Well, there was the MOOSE proposal back in the early 1960s. That would be one hell of a ride.

The widower of one of the astronauts killed in the Columbia accident is supporting this skydive as a step in the direction of giving astronauts a better chance of surviving a reentry gone wrong.

paul a'barge said...

Could this guy please not do this?

Oh shut up, Althouse, you nattering ninny.

If men on this planet followed your lead all of humanity would be pulling grubs from stumps and picking lice from each others furry tunics.

Marshal said...

Larry J said...
I take it you've never served in the military.


This is true, but I don't think we suffer from a lack of enthusiasm amongst our warfighters and firefighters. We suffer with too few financial managers, medical service managers, and technicians among many other things. Things that are on some level monotonous and devoid of adrenaline (and also take traning, so you have to make the decision long before you expect to get a job). People aren't inspired to perform at these jobs because they see pure adrenaline stunts, rather the opposite.

Strelnikov said...

"Not do this?" Why not? I assume he is a rational adult. Let him boil.

mojavehicular said...

You're being a female, par excellence. Nothing wrong with that.

Sofa King said...



It's not about us, at all.

The Mercury program was over. Four years later, astronaut Gus Grissom was killed, along with astronauts White and Chaffee, when fire swept through their Apollo capsule. But on that glorious day in May 1963, Gordo Cooper went higher, farther, and faster than any other American - 22 complete orbits around the world; he was the last American ever to go into space alone. And for a brief moment, Gordo Cooper became the greatest pilot anyone had ever seen.

Christoph said...

Yeah, what's wrong with that?

If he doesn't do it, he's going to die anyway one day, probably doing something much less significant to him, and quite possibly going about it for a much longer spell of misery. Even a heart attack doesn't sound pleasant. Did you know people often regurgitate acid and shit?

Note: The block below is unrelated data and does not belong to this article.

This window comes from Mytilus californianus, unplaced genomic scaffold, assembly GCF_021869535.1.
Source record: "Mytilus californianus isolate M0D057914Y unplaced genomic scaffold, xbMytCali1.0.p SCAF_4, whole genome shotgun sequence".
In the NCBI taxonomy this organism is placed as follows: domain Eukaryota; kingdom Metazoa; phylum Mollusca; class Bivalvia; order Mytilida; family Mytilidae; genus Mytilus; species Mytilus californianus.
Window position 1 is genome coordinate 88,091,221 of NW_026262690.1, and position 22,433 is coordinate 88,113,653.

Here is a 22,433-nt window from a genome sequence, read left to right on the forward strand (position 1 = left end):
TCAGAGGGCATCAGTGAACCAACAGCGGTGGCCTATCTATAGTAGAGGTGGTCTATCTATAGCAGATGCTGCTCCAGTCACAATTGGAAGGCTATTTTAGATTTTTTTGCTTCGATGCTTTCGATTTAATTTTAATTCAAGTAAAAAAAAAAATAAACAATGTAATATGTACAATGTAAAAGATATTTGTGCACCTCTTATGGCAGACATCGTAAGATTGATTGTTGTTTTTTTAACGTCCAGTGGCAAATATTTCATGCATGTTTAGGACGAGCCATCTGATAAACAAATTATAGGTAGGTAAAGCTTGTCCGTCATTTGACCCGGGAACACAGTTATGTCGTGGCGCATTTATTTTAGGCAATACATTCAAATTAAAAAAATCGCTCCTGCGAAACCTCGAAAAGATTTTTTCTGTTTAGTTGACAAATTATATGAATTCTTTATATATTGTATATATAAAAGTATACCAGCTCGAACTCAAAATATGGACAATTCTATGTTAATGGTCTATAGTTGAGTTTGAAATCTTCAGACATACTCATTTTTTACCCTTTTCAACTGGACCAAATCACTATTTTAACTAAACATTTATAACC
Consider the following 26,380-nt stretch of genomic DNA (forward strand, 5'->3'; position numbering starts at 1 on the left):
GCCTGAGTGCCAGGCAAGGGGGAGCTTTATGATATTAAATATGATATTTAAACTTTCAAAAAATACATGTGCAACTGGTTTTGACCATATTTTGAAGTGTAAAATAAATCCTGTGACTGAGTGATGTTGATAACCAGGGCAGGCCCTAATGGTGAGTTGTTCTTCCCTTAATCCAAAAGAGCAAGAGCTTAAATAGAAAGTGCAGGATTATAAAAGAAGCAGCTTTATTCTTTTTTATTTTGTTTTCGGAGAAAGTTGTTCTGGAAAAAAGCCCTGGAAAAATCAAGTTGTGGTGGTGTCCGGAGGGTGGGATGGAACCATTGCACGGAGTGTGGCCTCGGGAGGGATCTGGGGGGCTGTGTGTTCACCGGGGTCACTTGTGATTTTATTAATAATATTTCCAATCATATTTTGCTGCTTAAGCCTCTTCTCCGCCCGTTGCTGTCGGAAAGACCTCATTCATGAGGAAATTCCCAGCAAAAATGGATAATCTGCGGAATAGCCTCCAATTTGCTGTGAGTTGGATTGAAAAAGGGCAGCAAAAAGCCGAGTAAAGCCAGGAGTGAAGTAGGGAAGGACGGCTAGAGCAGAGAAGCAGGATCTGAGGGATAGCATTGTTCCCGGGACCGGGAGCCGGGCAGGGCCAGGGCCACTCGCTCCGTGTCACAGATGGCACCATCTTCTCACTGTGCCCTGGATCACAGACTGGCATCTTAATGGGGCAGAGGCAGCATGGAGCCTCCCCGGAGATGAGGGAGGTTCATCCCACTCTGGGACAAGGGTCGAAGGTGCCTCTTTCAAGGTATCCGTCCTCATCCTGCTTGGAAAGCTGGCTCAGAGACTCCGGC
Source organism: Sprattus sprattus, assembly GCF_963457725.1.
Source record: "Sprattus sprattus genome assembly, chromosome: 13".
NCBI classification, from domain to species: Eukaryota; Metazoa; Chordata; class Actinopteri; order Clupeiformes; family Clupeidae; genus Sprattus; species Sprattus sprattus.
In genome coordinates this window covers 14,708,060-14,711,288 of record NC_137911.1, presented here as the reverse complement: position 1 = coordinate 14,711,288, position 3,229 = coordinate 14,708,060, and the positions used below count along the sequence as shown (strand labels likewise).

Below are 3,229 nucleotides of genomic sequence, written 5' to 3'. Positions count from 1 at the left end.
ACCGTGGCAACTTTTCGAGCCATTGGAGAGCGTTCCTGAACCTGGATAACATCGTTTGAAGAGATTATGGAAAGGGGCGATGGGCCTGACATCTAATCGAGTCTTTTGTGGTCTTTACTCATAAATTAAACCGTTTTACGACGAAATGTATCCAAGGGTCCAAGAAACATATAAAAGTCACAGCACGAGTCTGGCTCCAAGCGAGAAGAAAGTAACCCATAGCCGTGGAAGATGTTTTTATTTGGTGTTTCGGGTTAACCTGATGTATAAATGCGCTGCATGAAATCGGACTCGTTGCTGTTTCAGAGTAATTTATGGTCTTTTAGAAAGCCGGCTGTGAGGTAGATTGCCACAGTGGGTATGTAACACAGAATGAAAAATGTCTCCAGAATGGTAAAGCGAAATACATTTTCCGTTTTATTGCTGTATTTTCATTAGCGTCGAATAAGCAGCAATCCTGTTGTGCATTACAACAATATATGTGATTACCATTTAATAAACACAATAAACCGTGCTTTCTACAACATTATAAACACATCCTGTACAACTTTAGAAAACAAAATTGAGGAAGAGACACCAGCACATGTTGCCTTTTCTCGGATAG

I hope he makes it, but at the end of the day, we all pass from here into the non-existence from which we sprang. Not one thing we do or don't do can change that.

William said...

On the plus side, if he survives the jump he will attain the fame of Kittinger and have a caffeineated drink named in his honor. How many people even heard of Kitinger before this?....Just from the little I've learned here he does seem like Roger Maris to Kitinger's Babe Ruth. He will be become famous as the man who didn't deserve to own the record. Guinness will probably put an asterisk after his name.

FloridaSteve said...

"Could this guy please not do this?" I find this comment to be almost a perfect example of the wussification of this country. I suppose I should not be surprised since it's coming from someone who is so mind numbingly deliberate as to wait till the walk to the polls before making a decision on who to vote for.... shrug.. Sorry Ann. I love the subtle provocation of your writing but it's how you're starting to come off lately.

Christoph said...

"Could this guy please not do this?" I find this comment to be almost a perfect example of the wussification of this country.

Nah, it's just a girl being a girl.

Christoph said...

And for a brief moment, Gordo Cooper became the greatest pilot anyone had ever seen.

In a universe 13 billion years old and counting, that's the only kind of moments there are.

Might as well take them while they're there.

Christoph said...

Oh, and forget social approval for a moment. He actually got to fly around the Earth 22 times in space. That's pretty cool. Not everyone gets to experience that.

Forgetting public accolades, this skydiving feat will be memorable.

Petunia said...

The medical director for this, Dr. Jon Clark, is the widower of Laurel Clark, who died on Columbia.

While those astronauts had no chance to escape their ship, I wonder if some aspects of THIS jump might, in the future, if we ever have a manned space program again, serve as a base for potential escape systems.

Whether those systems could ever work, who knows? But better to have the option than to sit in your seat and be charred into a briquette because the geniuses at Mission Control didn't think your craft was damaged.

Kirk Parker said...

Tank,

Yes, it's wrong--and also very funny!

XRay said...

"Anything from Sousa comes to mind."

Hey, I love my Sousa. Used to serenade my troops in SVN with whispered and whistled renditions of same. They loved it.

Col Mustard said...

Joe Kitt' is the 'real deal'. His picture should be part of Nike's 'Just do it' logo.

Joe didn't seek fame for doing stuff, he just wanted to do stuff.
If Baumgartner called in sick on jump day, I think Joe would say, "I'll go."

My good fortune to know him, all those years ago (Big Eagle at NKP)

Col Mustard said...

Joe Kitt' is the 'real deal'. His picture should be part of Nike's 'Just do it' logo.

Joe didn't seek fame for doing stuff, he just wanted to do stuff.
If Baumgartner called in sick on jump day, I think Joe would say, "I'll go."

My good fortune to know him, all those years ago (Big Eagle at NKP)

Rusty said...

Forgetting public accolades, this skydiving feat will be memorable.


Especially if the chute doesn't open.

viator said...

It could be worse...

"Florida Man, 32, Dies Shortly After Winning Pet Store's Roach-Eating Contest"

Smoking Gun

Strelnikov said...

It's almost like we weren't meant to eat live roaches.